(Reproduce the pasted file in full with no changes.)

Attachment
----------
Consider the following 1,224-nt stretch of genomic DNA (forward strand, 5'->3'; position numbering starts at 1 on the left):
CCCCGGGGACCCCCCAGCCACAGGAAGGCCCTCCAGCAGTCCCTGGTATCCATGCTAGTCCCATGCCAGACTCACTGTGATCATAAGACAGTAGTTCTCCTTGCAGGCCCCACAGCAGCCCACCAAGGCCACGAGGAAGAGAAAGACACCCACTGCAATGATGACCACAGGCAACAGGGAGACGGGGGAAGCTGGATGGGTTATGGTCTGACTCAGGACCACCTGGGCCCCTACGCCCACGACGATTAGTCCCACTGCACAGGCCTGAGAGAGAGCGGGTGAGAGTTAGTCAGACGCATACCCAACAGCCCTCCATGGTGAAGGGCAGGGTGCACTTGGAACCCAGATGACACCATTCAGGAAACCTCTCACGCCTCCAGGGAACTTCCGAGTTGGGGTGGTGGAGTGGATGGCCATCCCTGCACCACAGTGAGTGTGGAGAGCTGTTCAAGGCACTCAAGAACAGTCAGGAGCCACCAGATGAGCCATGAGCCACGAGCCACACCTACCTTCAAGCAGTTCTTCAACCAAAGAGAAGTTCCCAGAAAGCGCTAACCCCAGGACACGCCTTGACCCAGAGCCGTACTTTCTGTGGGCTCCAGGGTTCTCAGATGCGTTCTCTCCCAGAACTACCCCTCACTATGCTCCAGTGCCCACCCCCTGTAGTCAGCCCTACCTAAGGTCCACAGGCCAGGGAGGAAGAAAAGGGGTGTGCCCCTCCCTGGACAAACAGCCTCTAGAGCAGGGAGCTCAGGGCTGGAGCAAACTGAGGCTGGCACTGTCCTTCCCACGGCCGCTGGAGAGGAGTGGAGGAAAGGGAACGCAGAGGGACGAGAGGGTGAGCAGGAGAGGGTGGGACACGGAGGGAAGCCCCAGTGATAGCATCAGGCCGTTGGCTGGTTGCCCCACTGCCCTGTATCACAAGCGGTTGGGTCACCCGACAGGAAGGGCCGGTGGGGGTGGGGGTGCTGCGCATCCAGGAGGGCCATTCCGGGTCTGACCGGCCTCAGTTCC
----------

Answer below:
Consider the following 1,224-nt stretch of genomic DNA (forward strand, 5'->3'; position numbering starts at 1 on the left):
CCCCGGGGACCCCCCAGCCACAGGAAGGCCCTCCAGCAGTCCCTGGTATCCATGCTAGTCCCATGCCAGACTCACTGTGATCATAAGACAGTAGTTCTCCTTGCAGGCCCCACAGCAGCCCACCAAGGCCACGAGGAAGAGAAAGACACCCACTGCAATGATGACCACAGGCAACAGGGAGACGGGGGAAGCTGGATGGGTTATGGTCTGACTCAGGACCACCTGGGCCCCTACGCCCACGACGATTAGTCCCACTGCACAGGCCTGAGAGAGAGCGGGTGAGAGTTAGTCAGACGCATACCCAACAGCCCTCCATGGTGAAGGGCAGGGTGCACTTGGAACCCAGATGACACCATTCAGGAAACCTCTCACGCCTCCAGGGAACTTCCGAGTTGGGGTGGTGGAGTGGATGGCCATCCCTGCACCACAGTGAGTGTGGAGAGCTGTTCAAGGCACTCAAGAACAGTCAGGAGCCACCAGATGAGCCATGAGCCACGAGCCACACCTACCTTCAAGCAGTTCTTCAACCAAAGAGAAGTTCCCAGAAAGCGCTAACCCCAGGACACGCCTTGACCCAGAGCCGTACTTTCTGTGGGCTCCAGGGTTCTCAGATGCGTTCTCTCCCAGAACTACCCCTCACTATGCTCCAGTGCCCACCCCCTGTAGTCAGCCCTACCTAAGGTCCACAGGCCAGGGAGGAAGAAAAGGGGTGTGCCCCTCCCTGGACAAACAGCCTCTAGAGCAGGGAGCTCAGGGCTGGAGCAAACTGAGGCTGGCACTGTCCTTCCCACGGCCGCTGGAGAGGAGTGGAGGAAAGGGAACGCAGAGGGACGAGAGGGTGAGCAGGAGAGGGTGGGACACGGAGGGAAGCCCCAGTGATAGCATCAGGCCGTTGGCTGGTTGCCCCACTGCCCTGTATCACAAGCGGTTGGGTCACCCGACAGGAAGGGCCGGTGGGGGTGGGGGTGCTGCGCATCCAGGAGGGCCATTCCGGGTCTGACCGGCCTCAGTTCC